It’s telling that the Outsider Art Fair aligns with a simultaneous Dubuffet exhibition at the Museum of Modern Art. The curators of the MoMA show protested any intentionality here when I asked, but we can at least infer renewed acceptance of anti-institutional works by now. That’s not to decry the art world’s bastardizing touch, but only to ask: how have the various movements of outsider art changed? How have their aims been accounted for (if it can be said there were any to begin with)? Is it even justifiable to compare "Outsider Art" to Dubuffet's original vision anymore? Some free literature from the fair might shed some light here:

What is Outsider Art? … [Dubuffet and Cardinal] have caused the common misconception that Outsider Art is essentially pathological, when in fact the central characteristic shared by Outsiders is simply their lack of conditioning by art history or art world trends. Over the years, the parameters of Outsider Art have expanded dramatically to include art made by a wide variety of art-makers who share this common denominator of raw creativity.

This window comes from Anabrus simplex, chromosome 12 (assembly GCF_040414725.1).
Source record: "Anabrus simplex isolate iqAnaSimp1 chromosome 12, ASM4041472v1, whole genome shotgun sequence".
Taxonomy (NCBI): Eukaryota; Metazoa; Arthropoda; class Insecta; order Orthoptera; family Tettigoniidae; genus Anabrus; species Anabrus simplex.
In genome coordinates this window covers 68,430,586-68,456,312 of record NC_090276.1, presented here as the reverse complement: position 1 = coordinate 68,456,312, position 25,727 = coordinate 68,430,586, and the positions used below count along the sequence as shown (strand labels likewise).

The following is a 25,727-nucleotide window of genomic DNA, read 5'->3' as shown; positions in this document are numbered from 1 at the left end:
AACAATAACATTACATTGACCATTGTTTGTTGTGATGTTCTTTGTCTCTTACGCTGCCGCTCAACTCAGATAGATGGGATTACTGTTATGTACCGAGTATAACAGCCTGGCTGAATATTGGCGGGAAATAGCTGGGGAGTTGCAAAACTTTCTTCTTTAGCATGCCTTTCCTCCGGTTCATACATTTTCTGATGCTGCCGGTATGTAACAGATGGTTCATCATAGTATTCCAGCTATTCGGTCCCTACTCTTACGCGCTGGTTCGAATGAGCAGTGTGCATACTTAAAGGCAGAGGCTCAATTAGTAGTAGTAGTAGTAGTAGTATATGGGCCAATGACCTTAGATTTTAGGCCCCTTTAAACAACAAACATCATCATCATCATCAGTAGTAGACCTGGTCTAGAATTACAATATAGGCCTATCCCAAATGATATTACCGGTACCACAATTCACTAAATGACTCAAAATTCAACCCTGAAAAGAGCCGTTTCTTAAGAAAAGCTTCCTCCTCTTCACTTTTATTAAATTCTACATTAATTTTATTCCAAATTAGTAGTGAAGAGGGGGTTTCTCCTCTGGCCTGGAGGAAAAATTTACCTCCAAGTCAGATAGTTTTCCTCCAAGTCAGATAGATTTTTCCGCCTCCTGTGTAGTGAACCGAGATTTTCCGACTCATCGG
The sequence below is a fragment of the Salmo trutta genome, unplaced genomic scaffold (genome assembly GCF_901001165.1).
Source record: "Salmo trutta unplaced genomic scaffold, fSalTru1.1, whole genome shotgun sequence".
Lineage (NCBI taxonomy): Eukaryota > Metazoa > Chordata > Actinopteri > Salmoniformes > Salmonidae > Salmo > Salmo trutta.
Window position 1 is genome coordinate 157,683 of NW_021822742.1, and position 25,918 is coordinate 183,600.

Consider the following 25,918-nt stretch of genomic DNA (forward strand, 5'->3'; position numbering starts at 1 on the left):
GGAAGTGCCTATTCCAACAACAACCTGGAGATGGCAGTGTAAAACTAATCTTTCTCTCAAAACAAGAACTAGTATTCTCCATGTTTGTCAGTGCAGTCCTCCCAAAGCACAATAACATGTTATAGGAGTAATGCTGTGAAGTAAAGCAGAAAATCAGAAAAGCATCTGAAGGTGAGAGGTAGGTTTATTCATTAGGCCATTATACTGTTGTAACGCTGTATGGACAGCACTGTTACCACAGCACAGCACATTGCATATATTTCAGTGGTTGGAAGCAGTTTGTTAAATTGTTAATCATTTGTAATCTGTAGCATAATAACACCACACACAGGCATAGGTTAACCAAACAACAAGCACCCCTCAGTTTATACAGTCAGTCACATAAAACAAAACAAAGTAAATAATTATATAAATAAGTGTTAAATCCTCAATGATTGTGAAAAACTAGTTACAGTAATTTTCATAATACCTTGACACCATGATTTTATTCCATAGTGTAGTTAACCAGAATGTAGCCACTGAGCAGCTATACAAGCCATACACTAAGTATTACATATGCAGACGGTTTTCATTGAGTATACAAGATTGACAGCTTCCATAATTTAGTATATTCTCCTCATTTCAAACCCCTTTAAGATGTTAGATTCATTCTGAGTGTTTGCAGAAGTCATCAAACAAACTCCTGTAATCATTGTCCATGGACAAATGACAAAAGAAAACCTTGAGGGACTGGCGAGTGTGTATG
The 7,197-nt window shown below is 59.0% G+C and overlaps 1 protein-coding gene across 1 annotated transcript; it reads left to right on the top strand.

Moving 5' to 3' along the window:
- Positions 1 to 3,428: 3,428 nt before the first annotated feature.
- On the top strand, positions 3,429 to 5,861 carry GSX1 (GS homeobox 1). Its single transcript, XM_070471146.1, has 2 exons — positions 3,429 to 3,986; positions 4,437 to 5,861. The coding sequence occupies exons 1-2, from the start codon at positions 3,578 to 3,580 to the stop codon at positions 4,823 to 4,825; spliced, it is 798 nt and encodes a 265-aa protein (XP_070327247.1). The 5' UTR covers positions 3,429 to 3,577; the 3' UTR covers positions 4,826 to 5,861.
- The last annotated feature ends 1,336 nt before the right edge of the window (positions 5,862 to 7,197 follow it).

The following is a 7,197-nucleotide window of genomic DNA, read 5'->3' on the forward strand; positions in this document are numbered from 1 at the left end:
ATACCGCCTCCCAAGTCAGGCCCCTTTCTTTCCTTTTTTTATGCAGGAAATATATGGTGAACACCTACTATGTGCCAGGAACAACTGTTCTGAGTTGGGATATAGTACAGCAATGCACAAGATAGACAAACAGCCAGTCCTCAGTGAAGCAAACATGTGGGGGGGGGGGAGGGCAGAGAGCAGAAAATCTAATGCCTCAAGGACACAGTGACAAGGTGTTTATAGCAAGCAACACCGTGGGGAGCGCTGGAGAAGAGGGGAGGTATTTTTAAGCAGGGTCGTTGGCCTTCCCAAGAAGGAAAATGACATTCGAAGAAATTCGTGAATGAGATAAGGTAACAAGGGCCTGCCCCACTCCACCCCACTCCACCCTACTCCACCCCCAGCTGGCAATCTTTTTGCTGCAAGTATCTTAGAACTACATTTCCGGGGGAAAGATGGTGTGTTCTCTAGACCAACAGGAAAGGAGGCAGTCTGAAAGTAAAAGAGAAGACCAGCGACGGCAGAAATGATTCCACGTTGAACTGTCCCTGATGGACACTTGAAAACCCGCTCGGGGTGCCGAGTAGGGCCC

Note that “raw” harkens back to the French term: art brut. But one doesn’t even need to read the pamphlet to understand all this, only listen to the myriad curators, who at every opportunity are telling tales of their representative artists. What constitutes outsider art at the Outsider Art Fair? Art school no-shows, works collected from art therapy centers, artists already famous in the Eastern Hemisphere, artisans plying trinkets, and, of course, Adolf Wölfli and Martín Ramírez. Wölfli, the psychotic poster child of art brut, is shown at no less than three booths. His current resurgence in popularity is in part due to the movement’s reinforcement of the myth that madness is a resistance to the status quo rather than a pathologic disorder, and the cliché of the Tortured Genius. It’s important to clarify, though, that Dubuffet didn’t really see it that way. For him, art brut was a movement away from art as a collection of objects to be gazed upon, toward something deeply individual to be lived within; and on these terms, Wölfli's complicated work speaks for itself. The halls, though, are filled with this mythologizing, where works are bought for their backstory and presumably the illusions of cultural learnedness and liberal empathy. It seems that all it takes anymore to fall under the category “Outsider Art” is to drop out of Pratt before your second-year electives, but that doesn’t stop the dealers from spinning stories of an apparent avant-garde. What makes this artist an outsider, one might ask. Oh, she’s self-taught. Him? He’s Indian. The most common response is that the art is lifted from a therapy center—sometimes without the artist’s direct consent.